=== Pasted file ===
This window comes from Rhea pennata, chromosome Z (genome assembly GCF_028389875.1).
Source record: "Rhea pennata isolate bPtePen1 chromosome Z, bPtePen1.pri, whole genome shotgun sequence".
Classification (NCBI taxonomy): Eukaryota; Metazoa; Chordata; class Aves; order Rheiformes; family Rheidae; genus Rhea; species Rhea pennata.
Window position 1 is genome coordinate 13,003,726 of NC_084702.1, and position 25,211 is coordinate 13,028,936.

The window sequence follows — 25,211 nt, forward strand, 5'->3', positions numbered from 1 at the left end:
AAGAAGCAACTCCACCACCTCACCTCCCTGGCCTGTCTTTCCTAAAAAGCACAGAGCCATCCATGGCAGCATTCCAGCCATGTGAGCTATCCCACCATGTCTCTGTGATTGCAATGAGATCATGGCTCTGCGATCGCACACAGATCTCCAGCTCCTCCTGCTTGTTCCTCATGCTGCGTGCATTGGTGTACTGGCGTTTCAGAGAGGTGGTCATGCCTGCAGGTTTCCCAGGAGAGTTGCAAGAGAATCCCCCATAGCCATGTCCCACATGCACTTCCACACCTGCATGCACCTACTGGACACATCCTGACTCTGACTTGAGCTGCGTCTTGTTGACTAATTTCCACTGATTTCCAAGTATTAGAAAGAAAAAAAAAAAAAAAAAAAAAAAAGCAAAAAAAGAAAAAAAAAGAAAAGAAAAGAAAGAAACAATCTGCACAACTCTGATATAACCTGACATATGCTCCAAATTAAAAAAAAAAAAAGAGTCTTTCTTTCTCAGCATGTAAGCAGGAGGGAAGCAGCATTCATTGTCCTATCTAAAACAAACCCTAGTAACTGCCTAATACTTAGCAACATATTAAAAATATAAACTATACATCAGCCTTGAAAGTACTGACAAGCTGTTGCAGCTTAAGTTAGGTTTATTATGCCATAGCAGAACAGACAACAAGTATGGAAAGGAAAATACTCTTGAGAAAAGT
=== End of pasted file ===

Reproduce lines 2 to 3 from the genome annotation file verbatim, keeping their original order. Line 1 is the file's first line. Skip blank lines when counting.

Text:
Source record: "Rhea pennata isolate bPtePen1 chromosome Z, bPtePen1.pri, whole genome shotgun sequence".
Classification (NCBI taxonomy): Eukaryota; Metazoa; Chordata; class Aves; order Rheiformes; family Rheidae; genus Rhea; species Rhea pennata.